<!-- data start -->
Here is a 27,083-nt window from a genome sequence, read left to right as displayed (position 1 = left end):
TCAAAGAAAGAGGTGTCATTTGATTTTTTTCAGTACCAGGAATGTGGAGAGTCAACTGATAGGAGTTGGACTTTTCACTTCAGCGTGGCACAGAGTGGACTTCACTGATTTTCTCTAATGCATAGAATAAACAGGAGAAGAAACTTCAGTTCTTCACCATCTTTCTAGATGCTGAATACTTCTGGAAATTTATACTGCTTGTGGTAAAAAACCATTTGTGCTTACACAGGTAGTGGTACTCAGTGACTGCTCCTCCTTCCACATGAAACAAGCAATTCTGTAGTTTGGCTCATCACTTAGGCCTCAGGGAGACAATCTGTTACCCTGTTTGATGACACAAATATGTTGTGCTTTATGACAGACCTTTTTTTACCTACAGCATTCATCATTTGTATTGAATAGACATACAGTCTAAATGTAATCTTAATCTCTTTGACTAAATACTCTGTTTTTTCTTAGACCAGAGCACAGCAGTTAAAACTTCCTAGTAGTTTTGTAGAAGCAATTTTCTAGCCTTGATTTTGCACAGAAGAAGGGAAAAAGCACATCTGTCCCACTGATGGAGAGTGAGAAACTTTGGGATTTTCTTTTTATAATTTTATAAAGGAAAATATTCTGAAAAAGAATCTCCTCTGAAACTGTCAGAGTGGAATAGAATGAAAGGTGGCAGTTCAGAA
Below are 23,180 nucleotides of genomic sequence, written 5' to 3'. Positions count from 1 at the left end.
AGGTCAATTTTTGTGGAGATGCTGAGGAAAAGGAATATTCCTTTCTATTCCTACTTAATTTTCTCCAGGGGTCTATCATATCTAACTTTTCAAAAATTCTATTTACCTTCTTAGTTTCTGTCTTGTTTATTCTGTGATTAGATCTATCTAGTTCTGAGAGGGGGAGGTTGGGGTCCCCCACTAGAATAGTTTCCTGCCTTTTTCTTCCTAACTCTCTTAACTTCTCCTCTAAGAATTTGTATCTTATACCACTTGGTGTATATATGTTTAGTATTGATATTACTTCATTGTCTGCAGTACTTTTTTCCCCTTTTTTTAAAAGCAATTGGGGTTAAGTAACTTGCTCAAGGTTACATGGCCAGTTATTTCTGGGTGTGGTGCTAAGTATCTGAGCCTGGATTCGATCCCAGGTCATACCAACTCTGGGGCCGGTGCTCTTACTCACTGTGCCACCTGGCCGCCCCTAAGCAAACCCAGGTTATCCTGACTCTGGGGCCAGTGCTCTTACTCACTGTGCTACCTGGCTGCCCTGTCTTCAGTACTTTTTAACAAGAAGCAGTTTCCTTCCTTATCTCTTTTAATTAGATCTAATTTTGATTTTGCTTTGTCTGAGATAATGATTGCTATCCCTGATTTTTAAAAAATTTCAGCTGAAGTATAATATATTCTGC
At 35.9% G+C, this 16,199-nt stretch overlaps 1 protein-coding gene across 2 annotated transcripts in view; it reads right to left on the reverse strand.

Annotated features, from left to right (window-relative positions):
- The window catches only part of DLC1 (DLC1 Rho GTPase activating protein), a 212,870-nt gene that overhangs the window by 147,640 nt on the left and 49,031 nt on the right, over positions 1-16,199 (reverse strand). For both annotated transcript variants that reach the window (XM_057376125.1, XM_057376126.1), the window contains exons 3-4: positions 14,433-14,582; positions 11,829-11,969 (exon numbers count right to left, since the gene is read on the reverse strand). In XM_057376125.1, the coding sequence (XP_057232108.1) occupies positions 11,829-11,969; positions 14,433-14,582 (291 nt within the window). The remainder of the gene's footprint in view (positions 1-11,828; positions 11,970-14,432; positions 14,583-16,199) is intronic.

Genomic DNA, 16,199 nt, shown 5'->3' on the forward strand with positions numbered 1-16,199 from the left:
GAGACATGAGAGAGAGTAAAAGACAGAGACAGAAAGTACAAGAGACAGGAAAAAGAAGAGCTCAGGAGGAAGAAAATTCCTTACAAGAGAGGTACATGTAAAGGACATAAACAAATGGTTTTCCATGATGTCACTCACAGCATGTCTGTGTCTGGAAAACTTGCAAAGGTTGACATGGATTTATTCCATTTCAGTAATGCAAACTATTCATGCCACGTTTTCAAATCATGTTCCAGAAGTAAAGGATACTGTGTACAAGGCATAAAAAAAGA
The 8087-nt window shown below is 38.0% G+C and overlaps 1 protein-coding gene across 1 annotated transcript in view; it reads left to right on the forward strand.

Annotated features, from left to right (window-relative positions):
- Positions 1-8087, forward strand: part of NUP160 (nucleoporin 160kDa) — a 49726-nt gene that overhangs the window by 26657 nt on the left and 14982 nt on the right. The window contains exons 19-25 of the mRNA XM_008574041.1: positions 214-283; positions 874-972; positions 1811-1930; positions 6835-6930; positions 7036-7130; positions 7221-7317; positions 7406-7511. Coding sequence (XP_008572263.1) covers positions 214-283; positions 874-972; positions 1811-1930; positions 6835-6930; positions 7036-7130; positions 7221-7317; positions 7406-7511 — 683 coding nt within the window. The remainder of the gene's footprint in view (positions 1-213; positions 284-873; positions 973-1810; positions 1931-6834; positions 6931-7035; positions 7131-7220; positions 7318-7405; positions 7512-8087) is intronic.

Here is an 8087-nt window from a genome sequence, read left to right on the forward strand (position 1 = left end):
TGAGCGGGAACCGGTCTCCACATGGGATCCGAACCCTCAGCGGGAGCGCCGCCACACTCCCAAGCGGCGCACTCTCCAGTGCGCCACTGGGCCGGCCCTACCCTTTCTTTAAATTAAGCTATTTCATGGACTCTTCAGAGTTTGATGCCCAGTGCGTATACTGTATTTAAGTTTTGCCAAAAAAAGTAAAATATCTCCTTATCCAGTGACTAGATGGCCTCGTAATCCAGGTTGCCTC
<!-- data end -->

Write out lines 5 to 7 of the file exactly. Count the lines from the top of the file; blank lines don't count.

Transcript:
At 35.9% G+C, this 16,199-nt stretch overlaps 1 protein-coding gene across 2 annotated transcripts in view; it reads right to left on the reverse strand.

Annotated features, from left to right (window-relative positions):
- The window catches only part of DLC1 (DLC1 Rho GTPase activating protein), a 212,870-nt gene that overhangs the window by 147,640 nt on the left and 49,031 nt on the right, over positions 1-16,199 (reverse strand). For both annotated transcript variants that reach the window (XM_057376125.1, XM_057376126.1), the window contains exons 3-4: positions 14,433-14,582; positions 11,829-11,969 (exon numbers count right to left, since the gene is read on the reverse strand). In XM_057376125.1, the coding sequence (XP_057232108.1) occupies positions 11,829-11,969; positions 14,433-14,582 (291 nt within the window). The remainder of the gene's footprint in view (positions 1-11,828; positions 11,970-14,432; positions 14,583-16,199) is intronic.